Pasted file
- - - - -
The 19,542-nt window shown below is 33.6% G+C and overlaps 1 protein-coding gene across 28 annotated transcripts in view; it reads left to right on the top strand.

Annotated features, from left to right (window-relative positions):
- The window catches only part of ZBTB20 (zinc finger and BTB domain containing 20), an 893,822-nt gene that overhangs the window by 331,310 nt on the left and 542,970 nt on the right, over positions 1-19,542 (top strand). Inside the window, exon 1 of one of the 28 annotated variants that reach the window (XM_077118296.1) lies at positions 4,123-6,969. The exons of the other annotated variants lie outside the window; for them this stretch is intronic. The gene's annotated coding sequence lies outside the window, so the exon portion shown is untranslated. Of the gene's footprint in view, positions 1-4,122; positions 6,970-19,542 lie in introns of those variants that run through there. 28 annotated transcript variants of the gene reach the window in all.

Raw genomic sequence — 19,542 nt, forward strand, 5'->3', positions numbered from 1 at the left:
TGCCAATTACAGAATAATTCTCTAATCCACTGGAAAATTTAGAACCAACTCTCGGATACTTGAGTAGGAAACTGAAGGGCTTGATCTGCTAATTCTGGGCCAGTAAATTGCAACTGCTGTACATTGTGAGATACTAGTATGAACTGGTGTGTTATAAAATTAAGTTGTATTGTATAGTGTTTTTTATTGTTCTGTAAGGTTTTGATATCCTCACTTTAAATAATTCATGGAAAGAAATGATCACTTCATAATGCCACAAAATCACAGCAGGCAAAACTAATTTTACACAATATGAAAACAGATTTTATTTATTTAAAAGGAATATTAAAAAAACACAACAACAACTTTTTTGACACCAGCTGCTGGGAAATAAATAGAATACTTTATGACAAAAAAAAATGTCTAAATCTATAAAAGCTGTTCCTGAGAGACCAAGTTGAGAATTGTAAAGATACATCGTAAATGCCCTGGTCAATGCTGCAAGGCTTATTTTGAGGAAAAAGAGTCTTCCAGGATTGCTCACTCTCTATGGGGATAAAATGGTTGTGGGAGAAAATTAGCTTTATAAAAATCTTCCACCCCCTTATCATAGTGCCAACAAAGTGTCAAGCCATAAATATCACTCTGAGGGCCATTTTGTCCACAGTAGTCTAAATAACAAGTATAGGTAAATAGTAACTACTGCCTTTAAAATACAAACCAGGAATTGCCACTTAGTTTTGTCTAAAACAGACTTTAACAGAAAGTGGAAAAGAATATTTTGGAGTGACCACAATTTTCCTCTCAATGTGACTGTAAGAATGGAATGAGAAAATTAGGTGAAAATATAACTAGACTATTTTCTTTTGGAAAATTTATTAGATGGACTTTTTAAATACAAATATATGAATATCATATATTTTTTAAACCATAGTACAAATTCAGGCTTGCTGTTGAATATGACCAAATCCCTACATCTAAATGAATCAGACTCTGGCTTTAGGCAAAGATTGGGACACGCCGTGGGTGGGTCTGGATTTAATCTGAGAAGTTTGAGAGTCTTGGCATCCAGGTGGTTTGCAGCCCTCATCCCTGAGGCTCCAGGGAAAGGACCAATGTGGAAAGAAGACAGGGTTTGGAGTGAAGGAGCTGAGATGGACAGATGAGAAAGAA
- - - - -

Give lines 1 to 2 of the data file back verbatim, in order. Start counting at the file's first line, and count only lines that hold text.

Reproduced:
The 19,542-nt window shown below is 33.6% G+C and overlaps 1 protein-coding gene across 28 annotated transcripts in view; it reads left to right on the top strand.

Annotated features, from left to right (window-relative positions):